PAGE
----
On Thursday Elaine went in for her 4th of 8 every-three-week chemical infusions, a 4-hour exercise involving three very powerful drugs, followed by another 24 hours later. It is a communal event. A group of women sit together, each receiving a specific mixture. Some have been fighting cancer for 10 years or more. It goes into remission, then recurs. The doctors dig deeper and deeper into a limited arsenal to find something the cells will respond to. It is not a pleasant prospect.
A couple months ago I visited close friends, both oncologists, who now live in Truckee, CA, just outside Tahoe. Elaine was just beginning the chemo treatments. Larry told me, “The first round is the worst, because its unknown. After that, people say, “Well, it wasn’t pleasant, but I can get through this. Then around the 5th cycle, they’re literally sick to death of it and thinking, “Oh, just go ahead and shoot me!” Elaine’s not there, though.
So far, the process has gone like this. For three days surrounding her infusion, she takes a steroid, which gives her a high that lasts until sometime around Sunday noon. Then she crashes, with weakness and flu-like symptoms that send her to bed intermittently for 3-4 days. In a sense, it hasn’t been as bad as many people imagine. Most of the time, Elaine feels good, although there is a constant physical and mental cloud hanging over us. She is strong and in high spirits, her wise-acre humor shining through. The effects of the drugs are potent, cumulative and always there, and in the afternoons she’ll flag, as though she has just finished a marathon. “I think I need to lie down for a little while,” she’ll say, and she’ll sleep for two and a half hours. We try to keep in mind that what she’s dealing with are the impacts of the best solutions currently available, rather than the problem. The science moves slowly, but it does progress. In general, the mortality rates for different kinds of cancer are still nearly what they always have been, but the survival times have been lengthening. A great deal of work now is being focused on using the patient’s own DNA to tailor the drugs in a way that can be optimized by that person’s metabolism. In this environment, with so much effort directed to the mechanisms involved, we can’t help but hope that a breakthrough is within reach. Elaine’s done a great job of learning to indulge herself in the things she enjoys. She is reading constantly again, something she hasn’t had the time to do in years. She has always been a wonderful cook, but now she has the time to dive into that. Yesterday, after a trip to the farmers’ market, I was treated to a fresh blueberry cobbler. A week from now, we’ll head down to our haunt in the Keys, where she’ll paint and we’ll enjoy the scenery. She’s threatening to start playing piano again, although the tips of her fingers have become a little numb from the drugs, and maybe even re-take up bridge. At one time, she was a very competitive bridge player.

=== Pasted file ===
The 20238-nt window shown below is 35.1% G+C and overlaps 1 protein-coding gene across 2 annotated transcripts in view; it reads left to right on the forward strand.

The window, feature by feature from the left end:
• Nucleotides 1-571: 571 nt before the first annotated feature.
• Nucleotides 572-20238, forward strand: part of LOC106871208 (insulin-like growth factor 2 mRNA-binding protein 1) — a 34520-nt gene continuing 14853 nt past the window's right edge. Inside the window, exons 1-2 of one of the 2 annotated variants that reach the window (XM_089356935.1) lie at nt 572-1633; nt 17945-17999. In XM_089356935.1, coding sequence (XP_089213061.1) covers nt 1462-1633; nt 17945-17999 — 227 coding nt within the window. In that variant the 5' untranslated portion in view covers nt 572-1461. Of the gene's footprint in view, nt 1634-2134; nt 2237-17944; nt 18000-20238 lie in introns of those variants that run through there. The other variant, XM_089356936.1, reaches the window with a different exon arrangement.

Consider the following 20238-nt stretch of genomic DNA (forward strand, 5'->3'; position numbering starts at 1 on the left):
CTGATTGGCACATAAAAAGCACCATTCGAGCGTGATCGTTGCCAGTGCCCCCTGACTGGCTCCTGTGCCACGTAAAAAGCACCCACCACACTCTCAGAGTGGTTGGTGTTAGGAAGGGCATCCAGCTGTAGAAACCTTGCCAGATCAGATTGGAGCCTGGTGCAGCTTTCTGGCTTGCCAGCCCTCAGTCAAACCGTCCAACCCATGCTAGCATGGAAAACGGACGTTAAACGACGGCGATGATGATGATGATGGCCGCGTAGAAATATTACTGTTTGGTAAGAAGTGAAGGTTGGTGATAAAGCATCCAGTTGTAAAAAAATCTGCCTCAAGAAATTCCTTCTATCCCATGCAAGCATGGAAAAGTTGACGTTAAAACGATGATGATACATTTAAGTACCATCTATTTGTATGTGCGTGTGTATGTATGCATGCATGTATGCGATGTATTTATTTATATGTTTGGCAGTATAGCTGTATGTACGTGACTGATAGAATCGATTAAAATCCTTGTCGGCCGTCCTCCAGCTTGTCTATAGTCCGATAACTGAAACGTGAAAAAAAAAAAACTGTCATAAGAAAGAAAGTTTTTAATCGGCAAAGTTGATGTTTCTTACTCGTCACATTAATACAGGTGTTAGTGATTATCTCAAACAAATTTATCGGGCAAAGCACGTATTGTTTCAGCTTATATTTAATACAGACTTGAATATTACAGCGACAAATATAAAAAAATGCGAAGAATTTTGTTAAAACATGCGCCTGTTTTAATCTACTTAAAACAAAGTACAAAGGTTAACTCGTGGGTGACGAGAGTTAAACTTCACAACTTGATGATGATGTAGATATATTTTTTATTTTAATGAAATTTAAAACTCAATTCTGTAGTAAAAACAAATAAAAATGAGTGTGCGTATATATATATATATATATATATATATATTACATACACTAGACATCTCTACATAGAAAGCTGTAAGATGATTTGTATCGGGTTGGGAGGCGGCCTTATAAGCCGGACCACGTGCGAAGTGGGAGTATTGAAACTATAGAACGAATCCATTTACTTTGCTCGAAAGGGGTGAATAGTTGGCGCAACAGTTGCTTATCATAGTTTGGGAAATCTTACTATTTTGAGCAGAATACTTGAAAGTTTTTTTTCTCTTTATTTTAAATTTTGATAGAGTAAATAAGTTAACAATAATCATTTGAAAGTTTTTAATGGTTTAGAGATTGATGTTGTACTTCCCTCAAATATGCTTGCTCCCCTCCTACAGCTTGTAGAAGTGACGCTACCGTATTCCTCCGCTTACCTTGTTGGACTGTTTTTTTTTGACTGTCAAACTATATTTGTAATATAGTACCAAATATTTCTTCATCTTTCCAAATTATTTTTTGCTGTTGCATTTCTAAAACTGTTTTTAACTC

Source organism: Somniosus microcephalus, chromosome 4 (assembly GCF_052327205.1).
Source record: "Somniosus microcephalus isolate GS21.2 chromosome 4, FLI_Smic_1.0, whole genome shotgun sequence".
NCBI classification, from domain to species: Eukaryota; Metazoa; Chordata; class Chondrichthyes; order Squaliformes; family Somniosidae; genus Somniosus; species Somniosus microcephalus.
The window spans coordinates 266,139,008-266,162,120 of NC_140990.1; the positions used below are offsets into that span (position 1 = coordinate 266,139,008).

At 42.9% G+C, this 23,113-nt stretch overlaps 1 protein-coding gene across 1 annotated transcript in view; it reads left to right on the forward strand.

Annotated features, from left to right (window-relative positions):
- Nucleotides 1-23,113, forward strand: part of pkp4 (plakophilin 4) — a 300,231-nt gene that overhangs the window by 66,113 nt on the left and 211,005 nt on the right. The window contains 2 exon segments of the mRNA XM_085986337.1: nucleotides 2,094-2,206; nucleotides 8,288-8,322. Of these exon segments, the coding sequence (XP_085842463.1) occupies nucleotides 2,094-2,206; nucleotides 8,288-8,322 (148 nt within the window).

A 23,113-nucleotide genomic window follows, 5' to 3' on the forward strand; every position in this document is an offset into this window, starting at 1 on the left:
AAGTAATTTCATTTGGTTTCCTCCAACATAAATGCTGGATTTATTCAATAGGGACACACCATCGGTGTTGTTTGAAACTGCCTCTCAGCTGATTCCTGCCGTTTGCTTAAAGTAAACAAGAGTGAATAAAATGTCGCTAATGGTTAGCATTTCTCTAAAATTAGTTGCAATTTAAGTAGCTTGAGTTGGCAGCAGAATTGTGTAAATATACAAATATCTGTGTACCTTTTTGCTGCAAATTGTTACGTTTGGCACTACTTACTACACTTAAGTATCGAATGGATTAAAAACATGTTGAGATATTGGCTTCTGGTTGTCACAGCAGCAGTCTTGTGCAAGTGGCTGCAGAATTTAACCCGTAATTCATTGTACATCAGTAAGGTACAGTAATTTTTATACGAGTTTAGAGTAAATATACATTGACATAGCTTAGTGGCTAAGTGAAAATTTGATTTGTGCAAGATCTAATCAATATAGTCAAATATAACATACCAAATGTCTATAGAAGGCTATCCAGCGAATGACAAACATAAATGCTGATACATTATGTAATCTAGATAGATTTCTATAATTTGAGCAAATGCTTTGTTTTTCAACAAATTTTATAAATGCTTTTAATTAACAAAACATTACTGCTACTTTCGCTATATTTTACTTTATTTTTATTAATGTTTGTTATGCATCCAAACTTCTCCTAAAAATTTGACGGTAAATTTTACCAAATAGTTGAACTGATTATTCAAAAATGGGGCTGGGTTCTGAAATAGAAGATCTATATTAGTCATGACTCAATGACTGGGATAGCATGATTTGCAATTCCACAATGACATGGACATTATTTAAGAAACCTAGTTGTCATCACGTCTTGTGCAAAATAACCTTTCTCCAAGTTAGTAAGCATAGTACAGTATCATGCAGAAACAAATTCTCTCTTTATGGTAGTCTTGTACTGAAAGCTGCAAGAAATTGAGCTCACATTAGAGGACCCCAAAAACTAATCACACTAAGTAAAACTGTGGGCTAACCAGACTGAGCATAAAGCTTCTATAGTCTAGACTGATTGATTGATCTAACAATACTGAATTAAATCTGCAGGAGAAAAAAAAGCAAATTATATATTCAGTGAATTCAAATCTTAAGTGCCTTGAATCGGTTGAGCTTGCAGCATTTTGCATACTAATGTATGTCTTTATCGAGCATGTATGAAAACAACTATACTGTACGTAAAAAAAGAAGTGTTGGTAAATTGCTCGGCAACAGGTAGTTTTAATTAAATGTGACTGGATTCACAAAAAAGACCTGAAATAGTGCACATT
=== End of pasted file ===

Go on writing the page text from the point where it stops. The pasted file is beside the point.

Of course the loveliest part of the experience has been the ongoing attention. A couple weeks ago, most of Elaine’s large and rambunctious family converged here for a weekend that was filled with the beach and good food and snappy repartee. (Delivering a hello kiss, her brother said, “How ya doin’, Baldy.”Winking Every day, there are calls, emails and letters from friends nearby and far away, with unending offers to come stay, do small errands, or simply spend time together. A couple times a week, she has lunch with friends, which keeps her in touch and happy. In some ways, she’s never been in such demand. When she goes out, she’ll sometimes wear a head dress – our friends Judy and Lynn send her an unbelievably wonderful assortment of beautiful head scarves and hats – or even, when the occasion calls for it, one of the cool, AMAZINGLY great looking wigs she’s acquired. But most often, in the house or around the neighborhood, she’ll go natural or with just a baseball cap. Everyone’s gotten comfortable with Elaine’s new look, but the deeper point is that Elaine is very comfortable with herself. This week brought some particularly good news. Elaine had a test for genetic mutations (BRCA1 and BRCA2), which, when positive, signals a higher propensity for breast and ovarian cancers. The test came back negative, which means that her family members can breathe a big sigh of relief. In an odd way, we have settled in for the long haul. The tone and pace of our lives have changed subtly but palpably. There is a great deal to learn and to process. But like others in this situation, we’re learning to genuinely take it as it comes.
For those poor souls who are late to the party or who want to know about how all this unfolded, our previous letters are here.
You can contact Elaine directly at 904-993-8185 or firstname.lastname@example.org.
Thanks for your continued friendship and love.
(Elaine and) Brian